Restored Kahili Returned to Bishop Museum: A lesson to uphold tradition.

Preparing to enter the building
Preparing to enter the building

Restored kahili were returned to the Bishop Museum’s renovated Hawaiian Hall last night (August 5th), in ancient ceremony. The rituals began at dusk, one of four hours of the day kahili are traditionally allowed to be moved. Chants were done to ask permission to enter Pauahi’s building, then proceeded into the main hall as chants continued describing the kahili and also giving them their names, one male, and other female. The procession then continued directly to the 3rd floor where the kahili were placed flanking Liloa’s sash, one of the most sacred and honored artifacts of Hawaiian history.

So what does this have to do with Okinawan culture? As many heard and experienced at Ukwanshin’s last gakumun kai, in any culture, there is the foundation and traditions that are part of a people, which makes up their identity. This ceremony was of an ancient rite form a time past. However, it succeeded in connecting the past and the present through the language, protocol, and ceremony. For a time,…time stood still and we were connected with the kupuna or elders and protectors of the culture from the past. The kahili was restored in the traditional manner. The chants and ritual followed protocol set up by the people of old. What was awesome was that people living in this time were presenting it. Like our eisaa, obon, rituals for New Year, Shii Mi, dances, music etc, we have that connection through the traditions that come with it. They all have a sort of life and breath to them,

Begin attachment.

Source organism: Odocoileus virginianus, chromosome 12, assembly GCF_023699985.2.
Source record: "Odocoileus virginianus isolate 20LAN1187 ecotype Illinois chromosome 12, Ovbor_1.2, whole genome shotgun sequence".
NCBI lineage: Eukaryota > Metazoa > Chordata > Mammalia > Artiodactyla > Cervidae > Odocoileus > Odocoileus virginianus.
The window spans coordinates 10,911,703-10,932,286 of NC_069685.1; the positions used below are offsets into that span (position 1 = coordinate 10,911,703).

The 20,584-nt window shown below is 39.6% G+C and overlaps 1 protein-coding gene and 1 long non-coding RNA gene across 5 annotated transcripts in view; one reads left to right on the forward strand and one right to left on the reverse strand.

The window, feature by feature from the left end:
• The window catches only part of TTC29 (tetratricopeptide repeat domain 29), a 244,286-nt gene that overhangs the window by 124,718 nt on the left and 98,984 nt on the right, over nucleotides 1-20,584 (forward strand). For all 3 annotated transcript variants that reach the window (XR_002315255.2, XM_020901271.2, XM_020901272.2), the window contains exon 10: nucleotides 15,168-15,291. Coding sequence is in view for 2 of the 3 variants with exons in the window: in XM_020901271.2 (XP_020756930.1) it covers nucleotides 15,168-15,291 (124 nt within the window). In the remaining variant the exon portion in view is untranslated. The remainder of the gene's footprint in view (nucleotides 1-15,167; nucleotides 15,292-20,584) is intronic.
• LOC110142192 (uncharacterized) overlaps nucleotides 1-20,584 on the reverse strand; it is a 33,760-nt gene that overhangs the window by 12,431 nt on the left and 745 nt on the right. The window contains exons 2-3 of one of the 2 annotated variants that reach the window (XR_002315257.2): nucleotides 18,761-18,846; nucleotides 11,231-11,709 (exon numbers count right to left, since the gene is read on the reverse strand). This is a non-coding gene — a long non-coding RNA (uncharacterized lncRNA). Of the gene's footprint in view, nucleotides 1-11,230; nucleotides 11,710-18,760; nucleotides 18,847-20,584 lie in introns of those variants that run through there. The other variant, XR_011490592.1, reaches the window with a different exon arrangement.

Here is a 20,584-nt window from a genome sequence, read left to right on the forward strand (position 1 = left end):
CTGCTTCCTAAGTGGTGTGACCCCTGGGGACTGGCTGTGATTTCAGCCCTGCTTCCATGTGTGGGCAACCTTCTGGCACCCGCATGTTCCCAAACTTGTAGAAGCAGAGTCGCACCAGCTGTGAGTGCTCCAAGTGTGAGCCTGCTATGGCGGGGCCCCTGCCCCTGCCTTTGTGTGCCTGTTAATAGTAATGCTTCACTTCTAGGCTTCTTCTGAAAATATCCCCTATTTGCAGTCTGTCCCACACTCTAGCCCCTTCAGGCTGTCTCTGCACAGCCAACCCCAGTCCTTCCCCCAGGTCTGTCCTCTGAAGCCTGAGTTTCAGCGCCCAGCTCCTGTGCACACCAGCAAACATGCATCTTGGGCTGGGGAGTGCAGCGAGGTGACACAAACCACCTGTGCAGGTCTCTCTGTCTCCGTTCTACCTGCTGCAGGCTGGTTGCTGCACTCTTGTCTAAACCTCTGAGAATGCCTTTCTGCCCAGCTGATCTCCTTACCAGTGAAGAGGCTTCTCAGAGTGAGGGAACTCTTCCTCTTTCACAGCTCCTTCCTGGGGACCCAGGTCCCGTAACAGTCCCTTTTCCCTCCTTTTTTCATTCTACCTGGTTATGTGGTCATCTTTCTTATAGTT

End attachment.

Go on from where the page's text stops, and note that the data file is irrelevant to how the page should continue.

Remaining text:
Kahili I was priviledged to restore and gave me a better understanding of continued tradition
Kahili I was priviledged to restore and gave me a better understanding of continued tradition

unlike the shallow or empty fluff and commercialism of new things that do not connect or honor the ancestors. Our obligation is to connect again. The exhibit in Hawaiian Hall has a life of its own, and we as Okinawans, or children of LooChoo should be able to connect to them if we are grounded in our identity. You can see it especially in the lunar calendar exhibit that has so much resemblance to Okinawan observances during certain phases of the moon. The fishing, care of the land, old dwellings. For those who haven’t been in a while, you will feel a change. The heavy dark feeling of the hall is now gone, and if you open yourself up without any preconceptions, you will be able to learn and help yourself to understand our own culture and identity through Hawaiian Hall.